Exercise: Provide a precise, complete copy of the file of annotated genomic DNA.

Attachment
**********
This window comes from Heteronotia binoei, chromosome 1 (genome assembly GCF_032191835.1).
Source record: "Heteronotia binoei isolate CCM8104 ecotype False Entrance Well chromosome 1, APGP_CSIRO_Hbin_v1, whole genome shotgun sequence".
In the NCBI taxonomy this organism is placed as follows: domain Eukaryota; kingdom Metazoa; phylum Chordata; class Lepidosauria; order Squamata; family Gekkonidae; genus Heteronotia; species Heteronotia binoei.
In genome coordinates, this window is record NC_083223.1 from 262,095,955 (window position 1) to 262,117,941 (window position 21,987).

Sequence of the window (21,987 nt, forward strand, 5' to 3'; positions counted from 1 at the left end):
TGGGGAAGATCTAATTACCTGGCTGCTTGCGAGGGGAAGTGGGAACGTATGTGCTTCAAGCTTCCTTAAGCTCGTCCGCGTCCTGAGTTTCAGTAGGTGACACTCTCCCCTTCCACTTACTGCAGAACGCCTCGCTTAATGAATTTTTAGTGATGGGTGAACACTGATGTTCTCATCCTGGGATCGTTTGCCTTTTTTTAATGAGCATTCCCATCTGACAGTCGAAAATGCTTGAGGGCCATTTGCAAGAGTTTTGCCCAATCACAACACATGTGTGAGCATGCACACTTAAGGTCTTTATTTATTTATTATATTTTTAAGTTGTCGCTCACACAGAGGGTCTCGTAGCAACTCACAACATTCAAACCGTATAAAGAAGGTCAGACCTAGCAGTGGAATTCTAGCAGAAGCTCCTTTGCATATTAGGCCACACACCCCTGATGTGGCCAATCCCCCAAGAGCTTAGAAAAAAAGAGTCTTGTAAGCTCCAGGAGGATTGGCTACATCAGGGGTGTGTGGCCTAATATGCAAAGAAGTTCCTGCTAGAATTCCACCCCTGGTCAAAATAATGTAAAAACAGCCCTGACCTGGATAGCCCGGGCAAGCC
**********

This window comes from Heteronotia binoei, chromosome 1 (genome assembly GCF_032191835.1).
Source record: "Heteronotia binoei isolate CCM8104 ecotype False Entrance Well chromosome 1, APGP_CSIRO_Hbin_v1, whole genome shotgun sequence".
In the NCBI taxonomy this organism is placed as follows: domain Eukaryota; kingdom Metazoa; phylum Chordata; class Lepidosauria; order Squamata; family Gekkonidae; genus Heteronotia; species Heteronotia binoei.
In genome coordinates, this window is record NC_083223.1 from 262,095,955 (window position 1) to 262,117,941 (window position 21,987).

Sequence of the window (21,987 nt, forward strand, 5' to 3'; positions counted from 1 at the left end):
TGGGGAAGATCTAATTACCTGGCTGCTTGCGAGGGGAAGTGGGAACGTATGTGCTTCAAGCTTCCTTAAGCTCGTCCGCGTCCTGAGTTTCAGTAGGTGACACTCTCCCCTTCCACTTACTGCAGAACGCCTCGCTTAATGAATTTTTAGTGATGGGTGAACACTGATGTTCTCATCCTGGGATCGTTTGCCTTTTTTTAATGAGCATTCCCATCTGACAGTCGAAAATGCTTGAGGGCCATTTGCAAGAGTTTTGCCCAATCACAACACATGTGTGAGCATGCACACTTAAGGTCTTTATTTATTTATTATATTTTTAAGTTGTCGCTCACACAGAGGGTCTCGTAGCAACTCACAACATTCAAACCGTATAAAGAAGGTCAGACCTAGCAGTGGAATTCTAGCAGAAGCTCCTTTGCATATTAGGCCACACACCCCTGATGTGGCCAATCCCCCAAGAGCTTAGAAAAAAAGAGTCTTGTAAGCTCCAGGAGGATTGGCTACATCAGGGGTGTGTGGCCTAATATGCAAAGAAGTTCCTGCTAGAATTCCACCCCTGGTCAAAATAATGTAAAAACAGCCCTGACCTGGATAGCCCGGGCAAGCC